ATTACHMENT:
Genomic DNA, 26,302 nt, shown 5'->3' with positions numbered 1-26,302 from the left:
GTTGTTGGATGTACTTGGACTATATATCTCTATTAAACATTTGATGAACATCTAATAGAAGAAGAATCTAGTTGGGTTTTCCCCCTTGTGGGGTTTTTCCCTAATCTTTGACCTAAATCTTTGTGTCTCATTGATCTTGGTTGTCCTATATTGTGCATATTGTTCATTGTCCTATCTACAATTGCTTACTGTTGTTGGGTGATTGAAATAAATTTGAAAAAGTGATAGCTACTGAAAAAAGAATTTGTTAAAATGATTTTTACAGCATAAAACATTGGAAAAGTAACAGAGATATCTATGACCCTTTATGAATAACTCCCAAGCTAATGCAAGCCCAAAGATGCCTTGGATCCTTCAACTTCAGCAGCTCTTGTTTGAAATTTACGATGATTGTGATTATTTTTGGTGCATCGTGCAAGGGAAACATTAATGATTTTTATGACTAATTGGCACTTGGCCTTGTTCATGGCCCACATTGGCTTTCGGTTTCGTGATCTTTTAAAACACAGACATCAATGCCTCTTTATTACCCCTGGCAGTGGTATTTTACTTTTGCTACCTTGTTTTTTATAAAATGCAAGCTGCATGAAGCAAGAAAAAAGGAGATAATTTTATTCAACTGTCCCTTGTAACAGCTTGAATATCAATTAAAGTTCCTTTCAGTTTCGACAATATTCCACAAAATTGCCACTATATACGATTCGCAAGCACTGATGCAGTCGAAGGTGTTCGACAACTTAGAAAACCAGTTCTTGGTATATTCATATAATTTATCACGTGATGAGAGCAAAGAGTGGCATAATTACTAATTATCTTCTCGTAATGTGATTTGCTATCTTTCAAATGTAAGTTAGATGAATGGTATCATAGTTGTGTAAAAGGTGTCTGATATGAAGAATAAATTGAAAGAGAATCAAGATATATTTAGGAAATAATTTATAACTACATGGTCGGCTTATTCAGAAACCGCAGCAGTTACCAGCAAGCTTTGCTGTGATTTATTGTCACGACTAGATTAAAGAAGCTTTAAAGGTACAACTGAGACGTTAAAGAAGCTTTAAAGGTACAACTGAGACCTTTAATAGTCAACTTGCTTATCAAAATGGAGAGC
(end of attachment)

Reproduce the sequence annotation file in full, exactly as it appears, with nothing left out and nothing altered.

Genomic DNA, 26,302 nt, shown 5'->3' with positions numbered 1-26,302 from the left:
GTTGTTGGATGTACTTGGACTATATATCTCTATTAAACATTTGATGAACATCTAATAGAAGAAGAATCTAGTTGGGTTTTCCCCCTTGTGGGGTTTTTCCCTAATCTTTGACCTAAATCTTTGTGTCTCATTGATCTTGGTTGTCCTATATTGTGCATATTGTTCATTGTCCTATCTACAATTGCTTACTGTTGTTGGGTGATTGAAATAAATTTGAAAAAGTGATAGCTACTGAAAAAAGAATTTGTTAAAATGATTTTTACAGCATAAAACATTGGAAAAGTAACAGAGATATCTATGACCCTTTATGAATAACTCCCAAGCTAATGCAAGCCCAAAGATGCCTTGGATCCTTCAACTTCAGCAGCTCTTGTTTGAAATTTACGATGATTGTGATTATTTTTGGTGCATCGTGCAAGGGAAACATTAATGATTTTTATGACTAATTGGCACTTGGCCTTGTTCATGGCCCACATTGGCTTTCGGTTTCGTGATCTTTTAAAACACAGACATCAATGCCTCTTTATTACCCCTGGCAGTGGTATTTTACTTTTGCTACCTTGTTTTTTATAAAATGCAAGCTGCATGAAGCAAGAAAAAAGGAGATAATTTTATTCAACTGTCCCTTGTAACAGCTTGAATATCAATTAAAGTTCCTTTCAGTTTCGACAATATTCCACAAAATTGCCACTATATACGATTCGCAAGCACTGATGCAGTCGAAGGTGTTCGACAACTTAGAAAACCAGTTCTTGGTATATTCATATAATTTATCACGTGATGAGAGCAAAGAGTGGCATAATTACTAATTATCTTCTCGTAATGTGATTTGCTATCTTTCAAATGTAAGTTAGATGAATGGTATCATAGTTGTGTAAAAGGTGTCTGATATGAAGAATAAATTGAAAGAGAATCAAGATATATTTAGGAAATAATTTATAACTACATGGTCGGCTTATTCAGAAACCGCAGCAGTTACCAGCAAGCTTTGCTGTGATTTATTGTCACGACTAGATTAAAGAAGCTTTAAAGGTACAACTGAGACGTTAAAGAAGCTTTAAAGGTACAACTGAGACCTTTAATAGTCAACTTGCTTATCAAAATGGAGAGC